17th LRS commander takes first at powerlifting competition

DALLAS, Texas - Lt. Col. Michael Jones, 17th Logistics Readiness Squadron Commander poses with his son Tony after winning first place in the "pure," meaning lifetime steroid free category, and the over age 40 category, at the Natural Athlete Strength Association sponsored Powerlifting Championship, March 10. (Courtesy Photo)

DALLAS, Texas - Lt. Col. Michael Jones, 17th Logistics Readiness Squadron Commander poses with his son Tony after winning first place in the "pure," meaning lifetime steroid free category, and the over age 40 category, at the Natural Athlete Strength Association sponsored Powerlifting Championship, March 10. (Courtesy Photo)

DALLAS, Texas -- The 17th Logistics Readiness Squadron commander, competed in the Natural Athlete Strength Association sponsored Powerlifting Championship, March 10.

Jones won first place in the "pure," meaning lifetime steroid free category, and the over age 40 category, where he competed against eight individuals.

His interest in being a competitive powerlifter began when an acquaintance opened his mind up to the idea.

Jones said he always enjoyed working out hard and lifting heavy but never considered competing in a powerlifting event until his acquaintance asked him why not.

Out of curiosity, Jones began looking up powerlifting statistics and realized he was not far from competitive status.

In 2002, Jones competed in his first powerlifting meet in St. Louis, Mo., then went on to compete in the Military Worlds at Fort Hood in 2003.

Despite a back injury he experienced from the Military Worlds, Jones remained dedicated to the powerlifting sport, recovered and competed in the US Army in Europe Championship in Heidelberg, Germany.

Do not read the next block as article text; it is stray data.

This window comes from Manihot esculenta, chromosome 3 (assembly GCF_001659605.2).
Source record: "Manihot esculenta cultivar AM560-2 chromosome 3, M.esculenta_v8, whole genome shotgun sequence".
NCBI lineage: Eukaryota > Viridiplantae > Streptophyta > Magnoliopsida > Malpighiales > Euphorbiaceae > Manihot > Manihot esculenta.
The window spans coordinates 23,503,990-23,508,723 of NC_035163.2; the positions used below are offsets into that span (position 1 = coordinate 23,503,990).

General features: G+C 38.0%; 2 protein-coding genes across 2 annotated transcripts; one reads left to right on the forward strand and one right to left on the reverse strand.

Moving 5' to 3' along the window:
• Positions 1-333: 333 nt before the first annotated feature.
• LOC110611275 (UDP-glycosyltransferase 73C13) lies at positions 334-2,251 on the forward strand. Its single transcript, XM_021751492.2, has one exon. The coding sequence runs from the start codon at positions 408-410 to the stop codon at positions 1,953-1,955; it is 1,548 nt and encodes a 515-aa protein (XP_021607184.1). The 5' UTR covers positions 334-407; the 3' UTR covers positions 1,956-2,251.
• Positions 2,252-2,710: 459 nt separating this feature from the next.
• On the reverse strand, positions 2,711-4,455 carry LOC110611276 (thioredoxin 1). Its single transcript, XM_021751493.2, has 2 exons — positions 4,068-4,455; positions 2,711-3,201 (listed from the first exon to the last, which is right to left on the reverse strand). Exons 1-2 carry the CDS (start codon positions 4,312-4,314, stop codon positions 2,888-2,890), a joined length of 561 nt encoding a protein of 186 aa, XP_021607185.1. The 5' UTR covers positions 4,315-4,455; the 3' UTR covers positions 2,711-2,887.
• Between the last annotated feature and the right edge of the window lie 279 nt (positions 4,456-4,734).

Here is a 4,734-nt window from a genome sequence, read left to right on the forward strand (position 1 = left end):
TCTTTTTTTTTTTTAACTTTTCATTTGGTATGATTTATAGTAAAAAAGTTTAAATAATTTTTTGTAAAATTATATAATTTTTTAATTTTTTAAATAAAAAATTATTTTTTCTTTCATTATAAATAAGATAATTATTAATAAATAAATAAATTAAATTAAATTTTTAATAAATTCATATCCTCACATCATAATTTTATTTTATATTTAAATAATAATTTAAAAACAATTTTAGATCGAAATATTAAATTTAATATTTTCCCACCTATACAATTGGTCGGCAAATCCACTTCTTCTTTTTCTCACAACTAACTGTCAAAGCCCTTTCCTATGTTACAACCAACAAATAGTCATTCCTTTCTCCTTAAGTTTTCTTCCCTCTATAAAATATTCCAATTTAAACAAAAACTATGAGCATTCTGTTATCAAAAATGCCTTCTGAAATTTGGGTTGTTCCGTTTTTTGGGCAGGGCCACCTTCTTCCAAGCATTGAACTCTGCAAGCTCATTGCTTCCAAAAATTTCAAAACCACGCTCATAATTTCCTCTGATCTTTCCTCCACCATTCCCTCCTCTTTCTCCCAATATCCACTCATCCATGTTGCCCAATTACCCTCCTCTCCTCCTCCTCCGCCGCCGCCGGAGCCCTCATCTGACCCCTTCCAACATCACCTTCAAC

After the European Championship, Jones won overall at the Oklahoma State Championships in Altus, Oklahoma, in 2007.

Jones began intensive training six months before the competition. Pre-competition training entailed workouts three to four times a week, concentrating on maximizing strength gains on the exercises to be judged; bench press, squat and deadlift.

Jones also incorporated some recruitment muscle training to ensure all the muscles involved in such lifts were as strong as possible.

"I am extremely grateful to Justin Young, Goodfellow personal trainer, who helped encourage me throughout the journey," Jones said.

Young attended the championship helping Jones with his gear before each lift. He also acted as Jones' spotter.

"This was the first competition where I chose to lose weight, making contest preparation especially difficult," Jones said.

He chose to compete in the 166 to 181 pound weight division. Jones said he was nervous when he weighed in on his own the night before at 181.2 pounds.

Nonetheless, his determination helped him eat and drink just enough to make his weight class the next day at the official weigh in.

The drive to do better than the previous competitions he competed in is what kept Jones going as a successful powerlifter throughout the years.

"I squatted 400 pounds, deadlifted 462 pounds and benched 319 pounds," he added. "Three judges watch each lift and two of the three must agree the lift was done within proper form guidelines."

The championship Jones just competed in had some sentimental value because it was most likely going to be his last.

"I have accomplished my powerlifting ambitions and would like to move on to new fitness goals," he added.

However, Jones said being around the competitive spirit of the powerlifting community always motivates him to compete again.